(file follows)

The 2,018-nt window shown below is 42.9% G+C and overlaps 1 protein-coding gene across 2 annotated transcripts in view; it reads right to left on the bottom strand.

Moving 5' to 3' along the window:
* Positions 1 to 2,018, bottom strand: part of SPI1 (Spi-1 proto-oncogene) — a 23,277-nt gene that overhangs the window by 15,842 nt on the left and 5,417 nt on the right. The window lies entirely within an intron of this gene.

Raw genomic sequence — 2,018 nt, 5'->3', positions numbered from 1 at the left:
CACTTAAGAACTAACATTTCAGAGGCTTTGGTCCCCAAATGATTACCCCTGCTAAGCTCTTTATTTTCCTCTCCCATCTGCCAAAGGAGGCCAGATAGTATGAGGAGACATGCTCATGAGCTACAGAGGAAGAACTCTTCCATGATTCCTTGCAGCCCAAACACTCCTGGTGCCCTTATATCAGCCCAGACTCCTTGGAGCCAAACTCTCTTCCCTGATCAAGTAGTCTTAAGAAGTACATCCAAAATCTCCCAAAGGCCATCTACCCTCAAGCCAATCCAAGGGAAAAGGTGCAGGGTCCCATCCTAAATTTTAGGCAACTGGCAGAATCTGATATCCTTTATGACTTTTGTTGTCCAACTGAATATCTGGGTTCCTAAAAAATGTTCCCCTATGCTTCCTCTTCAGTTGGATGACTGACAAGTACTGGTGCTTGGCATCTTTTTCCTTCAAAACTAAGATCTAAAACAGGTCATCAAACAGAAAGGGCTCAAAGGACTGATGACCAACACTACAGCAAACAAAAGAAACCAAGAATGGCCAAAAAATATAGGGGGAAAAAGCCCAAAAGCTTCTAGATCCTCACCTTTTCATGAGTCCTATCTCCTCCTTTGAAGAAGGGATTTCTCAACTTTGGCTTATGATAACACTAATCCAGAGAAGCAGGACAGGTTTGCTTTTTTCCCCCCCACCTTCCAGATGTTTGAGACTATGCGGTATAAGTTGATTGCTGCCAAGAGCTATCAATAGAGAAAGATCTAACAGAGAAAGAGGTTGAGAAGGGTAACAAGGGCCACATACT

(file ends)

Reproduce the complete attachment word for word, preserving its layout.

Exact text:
The 2,018-nt window shown below is 42.9% G+C and overlaps 1 protein-coding gene across 2 annotated transcripts in view; it reads right to left on the bottom strand.

Moving 5' to 3' along the window:
* Positions 1 to 2,018, bottom strand: part of SPI1 (Spi-1 proto-oncogene) — a 23,277-nt gene that overhangs the window by 15,842 nt on the left and 5,417 nt on the right. The window lies entirely within an intron of this gene.

Raw genomic sequence — 2,018 nt, 5'->3', positions numbered from 1 at the left:
CACTTAAGAACTAACATTTCAGAGGCTTTGGTCCCCAAATGATTACCCCTGCTAAGCTCTTTATTTTCCTCTCCCATCTGCCAAAGGAGGCCAGATAGTATGAGGAGACATGCTCATGAGCTACAGAGGAAGAACTCTTCCATGATTCCTTGCAGCCCAAACACTCCTGGTGCCCTTATATCAGCCCAGACTCCTTGGAGCCAAACTCTCTTCCCTGATCAAGTAGTCTTAAGAAGTACATCCAAAATCTCCCAAAGGCCATCTACCCTCAAGCCAATCCAAGGGAAAAGGTGCAGGGTCCCATCCTAAATTTTAGGCAACTGGCAGAATCTGATATCCTTTATGACTTTTGTTGTCCAACTGAATATCTGGGTTCCTAAAAAATGTTCCCCTATGCTTCCTCTTCAGTTGGATGACTGACAAGTACTGGTGCTTGGCATCTTTTTCCTTCAAAACTAAGATCTAAAACAGGTCATCAAACAGAAAGGGCTCAAAGGACTGATGACCAACACTACAGCAAACAAAAGAAACCAAGAATGGCCAAAAAATATAGGGGGAAAAAGCCCAAAAGCTTCTAGATCCTCACCTTTTCATGAGTCCTATCTCCTCCTTTGAAGAAGGGATTTCTCAACTTTGGCTTATGATAACACTAATCCAGAGAAGCAGGACAGGTTTGCTTTTTTCCCCCCCACCTTCCAGATGTTTGAGACTATGCGGTATAAGTTGATTGCTGCCAAGAGCTATCAATAGAGAAAGATCTAACAGAGAAAGAGGTTGAGAAGGGTAACAAGGGCCACATACT